2. He wrote books, first published in 1964

Not content with being one of the biggest pop stars on the planet, just a few years into the Beatles’ career, Lennon had his first book published. ‘In His Own Write’ [1964] showcased his love of language; a series of nonsensical, humorous stories packed with puns and wry observations, accompanied by line drawings. ‘A Spaniard in the Works’ followed in 1965, similar in style but with lengthier, more complete pieces. As his songwriting abilities continued to develop throughout the 60s, Lennon increasingly channeled his literary talent into his songs.

3. Lennon really did believe that music could bring about world peace

In 1969, acclaimed war correspondent and pro-peace activist, Gloria Emerson, carried out a contentious interview with John and Yoko, challenging their belief that their music and anti-war campaigns, such as the ‘Bed-Ins’, could bring about world peace, or at least end the war in Vietnam. The interview, part of which was caught on film, resulted in a heated exchange, with Emerson accusing Lennon of “living in Neverland” for stating that his songs save lives, and he calling her a snob for believing that a more serious, intellectual approach was needed. History has proven Lennon wrong, but there’s no doubting his sincerity; the interview showed that he believed passionately in the power of music to change the world for the better.

4. He brought son Julian into the studio for Walls and Bridges

John Lennon has been criticised for the treatment of his first son, Julian, following the split from his first wife, Cynthia. But their relationship had started to improve by the time Lennon recorded his 1974 album Walls and Bridges. The youngster was present in the studio during much of the album's recording. One day, he jumped at the chance to jam with his dad, performing drums on a cover of Lee Dorsey's 1961 track, 'Ya Ya'. Julian thought it was just a rough take, but Lennon ended up using that version on the album, giving Julian his first credit as a recording artist.

5. The first song Lennon ever learned to play was Fats Domino’s ‘Ain’t That a Shame’

Both Lennon and McCartney's love of Elvis Presley is well known. 'The King' changed the game and influenced just about every group in the British Invasion. But the first song a young John Lennon learnt to play was 'Ain't That a Shame' by rock 'n' roll pioneer, Fats Domino, who had in fact influenced Presley. It's easy to imagine Lennon's raspy voice in the place of Fats' in the song. But there's no need to. Lennon covered it on his 1975 album, Rock ‘n’ Roll, which featured covers of songs that influenced him most. Complete with boogie-woogie rhythms and blaring saxophones, he does service to the original while bringing his own inimitable style to the track.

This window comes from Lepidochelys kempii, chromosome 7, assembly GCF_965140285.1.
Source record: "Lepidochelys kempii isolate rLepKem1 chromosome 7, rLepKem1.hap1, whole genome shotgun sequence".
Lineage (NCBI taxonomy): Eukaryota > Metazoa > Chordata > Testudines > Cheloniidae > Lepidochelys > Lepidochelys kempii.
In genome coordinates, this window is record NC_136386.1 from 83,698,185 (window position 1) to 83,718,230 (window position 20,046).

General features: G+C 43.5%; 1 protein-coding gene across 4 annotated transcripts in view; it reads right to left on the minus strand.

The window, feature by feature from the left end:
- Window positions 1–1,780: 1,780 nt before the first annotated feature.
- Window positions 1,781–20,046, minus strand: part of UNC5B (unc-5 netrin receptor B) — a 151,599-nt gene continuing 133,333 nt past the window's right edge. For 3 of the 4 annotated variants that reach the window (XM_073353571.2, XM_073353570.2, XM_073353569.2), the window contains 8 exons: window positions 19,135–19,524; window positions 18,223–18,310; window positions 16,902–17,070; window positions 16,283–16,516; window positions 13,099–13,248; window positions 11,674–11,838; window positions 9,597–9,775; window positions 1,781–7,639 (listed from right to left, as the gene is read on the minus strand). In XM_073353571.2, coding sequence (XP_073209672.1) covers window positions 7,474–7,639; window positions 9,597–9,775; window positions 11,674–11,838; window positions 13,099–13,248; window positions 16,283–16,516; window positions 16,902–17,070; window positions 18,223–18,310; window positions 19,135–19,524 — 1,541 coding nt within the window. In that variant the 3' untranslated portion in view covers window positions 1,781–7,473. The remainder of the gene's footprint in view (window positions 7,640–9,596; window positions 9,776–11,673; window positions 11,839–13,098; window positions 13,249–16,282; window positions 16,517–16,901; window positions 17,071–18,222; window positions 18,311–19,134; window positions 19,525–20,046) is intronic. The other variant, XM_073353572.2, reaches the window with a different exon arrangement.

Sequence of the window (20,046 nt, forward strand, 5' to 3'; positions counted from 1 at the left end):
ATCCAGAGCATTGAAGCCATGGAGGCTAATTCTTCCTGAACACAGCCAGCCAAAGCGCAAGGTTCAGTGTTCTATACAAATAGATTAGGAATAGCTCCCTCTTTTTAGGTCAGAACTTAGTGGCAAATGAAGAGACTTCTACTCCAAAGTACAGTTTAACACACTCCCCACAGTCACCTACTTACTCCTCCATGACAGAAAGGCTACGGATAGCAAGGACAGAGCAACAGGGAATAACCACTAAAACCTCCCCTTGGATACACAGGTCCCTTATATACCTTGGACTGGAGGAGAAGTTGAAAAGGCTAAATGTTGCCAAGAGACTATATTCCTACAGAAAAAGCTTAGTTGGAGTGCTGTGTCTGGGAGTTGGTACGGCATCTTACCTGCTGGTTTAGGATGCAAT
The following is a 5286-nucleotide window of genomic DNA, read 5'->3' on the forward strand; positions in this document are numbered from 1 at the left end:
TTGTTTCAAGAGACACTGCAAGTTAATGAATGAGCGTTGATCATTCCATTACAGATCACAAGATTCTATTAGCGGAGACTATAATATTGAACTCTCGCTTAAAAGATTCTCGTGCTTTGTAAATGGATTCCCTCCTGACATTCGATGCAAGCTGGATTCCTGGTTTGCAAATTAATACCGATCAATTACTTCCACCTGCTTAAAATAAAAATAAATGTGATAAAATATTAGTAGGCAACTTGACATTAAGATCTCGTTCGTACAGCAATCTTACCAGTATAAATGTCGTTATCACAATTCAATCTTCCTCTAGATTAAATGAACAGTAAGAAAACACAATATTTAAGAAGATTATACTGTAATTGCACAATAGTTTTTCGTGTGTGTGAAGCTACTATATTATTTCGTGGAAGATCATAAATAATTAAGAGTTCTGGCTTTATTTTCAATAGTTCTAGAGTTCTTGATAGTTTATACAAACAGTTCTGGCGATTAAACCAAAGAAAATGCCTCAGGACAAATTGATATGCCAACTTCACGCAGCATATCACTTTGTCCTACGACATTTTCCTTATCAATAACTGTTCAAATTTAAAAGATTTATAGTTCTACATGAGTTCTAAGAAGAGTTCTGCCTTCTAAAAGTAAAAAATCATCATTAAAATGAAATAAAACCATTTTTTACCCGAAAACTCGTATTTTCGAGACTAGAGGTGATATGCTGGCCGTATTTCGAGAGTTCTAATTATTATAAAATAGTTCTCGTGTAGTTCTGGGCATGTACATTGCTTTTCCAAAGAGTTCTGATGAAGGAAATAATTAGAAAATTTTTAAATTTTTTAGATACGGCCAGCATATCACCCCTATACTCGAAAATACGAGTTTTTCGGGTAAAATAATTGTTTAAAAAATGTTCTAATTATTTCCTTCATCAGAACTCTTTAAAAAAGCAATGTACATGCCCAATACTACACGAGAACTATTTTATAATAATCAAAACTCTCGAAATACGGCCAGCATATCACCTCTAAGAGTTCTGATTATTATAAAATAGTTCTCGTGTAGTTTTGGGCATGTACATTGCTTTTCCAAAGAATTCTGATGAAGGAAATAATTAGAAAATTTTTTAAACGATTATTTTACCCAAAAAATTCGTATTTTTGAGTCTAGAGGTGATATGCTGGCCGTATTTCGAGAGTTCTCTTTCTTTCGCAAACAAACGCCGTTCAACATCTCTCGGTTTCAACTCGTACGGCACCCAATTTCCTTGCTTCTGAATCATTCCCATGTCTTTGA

6. He saw positives in the break-up of the Beatles

The world was understandably devastated when The Beatles split up. An iconic band that put British rock 'n' roll on the musical map and influenced artists across the following decades and right up to now, for many, they were more than just a pop group. But Lennon himself knew that nothing lasts forever; he knew that it was better to go out on a high rather than continue the band under false pretences. Speaking on the Dick Cavett Show in 1971, Lennon explained: "a long time ago I said that I didn't want to be singing "She Loves You" when I'm 30 [...] I was 30 last October, and that's about when my life changed, really." Free of his Beatles shackles, John fully embraced his artistic freedom through a range of solo projects and collaborations with Yoko Ono, herself a multimedia artist and musician.

7. Yoko Ono sent a white gardenia backstage at Elton John’s Madison Square Garden show
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The full review can be found in Pro Mobile Issue 105, Pages 40-43.